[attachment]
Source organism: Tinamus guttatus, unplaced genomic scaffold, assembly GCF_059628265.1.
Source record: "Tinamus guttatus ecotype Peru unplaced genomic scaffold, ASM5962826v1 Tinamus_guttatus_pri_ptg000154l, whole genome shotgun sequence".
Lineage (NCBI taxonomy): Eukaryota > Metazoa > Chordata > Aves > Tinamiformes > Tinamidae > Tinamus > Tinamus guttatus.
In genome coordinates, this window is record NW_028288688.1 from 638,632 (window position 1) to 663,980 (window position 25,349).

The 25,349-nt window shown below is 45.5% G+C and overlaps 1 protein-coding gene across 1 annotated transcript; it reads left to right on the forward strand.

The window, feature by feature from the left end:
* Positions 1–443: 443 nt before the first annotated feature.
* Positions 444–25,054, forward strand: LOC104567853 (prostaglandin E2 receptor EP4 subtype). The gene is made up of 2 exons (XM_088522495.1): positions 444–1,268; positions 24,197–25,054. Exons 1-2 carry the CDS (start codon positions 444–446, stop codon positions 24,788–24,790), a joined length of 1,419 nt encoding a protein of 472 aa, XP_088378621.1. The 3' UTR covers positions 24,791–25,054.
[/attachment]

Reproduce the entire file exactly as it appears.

Source organism: Tinamus guttatus, unplaced genomic scaffold, assembly GCF_059628265.1.
Source record: "Tinamus guttatus ecotype Peru unplaced genomic scaffold, ASM5962826v1 Tinamus_guttatus_pri_ptg000154l, whole genome shotgun sequence".
Lineage (NCBI taxonomy): Eukaryota > Metazoa > Chordata > Aves > Tinamiformes > Tinamidae > Tinamus > Tinamus guttatus.
In genome coordinates, this window is record NW_028288688.1 from 638,632 (window position 1) to 663,980 (window position 25,349).

The 25,349-nt window shown below is 45.5% G+C and overlaps 1 protein-coding gene across 1 annotated transcript; it reads left to right on the forward strand.

The window, feature by feature from the left end:
* Positions 1–443: 443 nt before the first annotated feature.
* Positions 444–25,054, forward strand: LOC104567853 (prostaglandin E2 receptor EP4 subtype). The gene is made up of 2 exons (XM_088522495.1): positions 444–1,268; positions 24,197–25,054. Exons 1-2 carry the CDS (start codon positions 444–446, stop codon positions 24,788–24,790), a joined length of 1,419 nt encoding a protein of 472 aa, XP_088378621.1. The 3' UTR covers positions 24,791–25,054.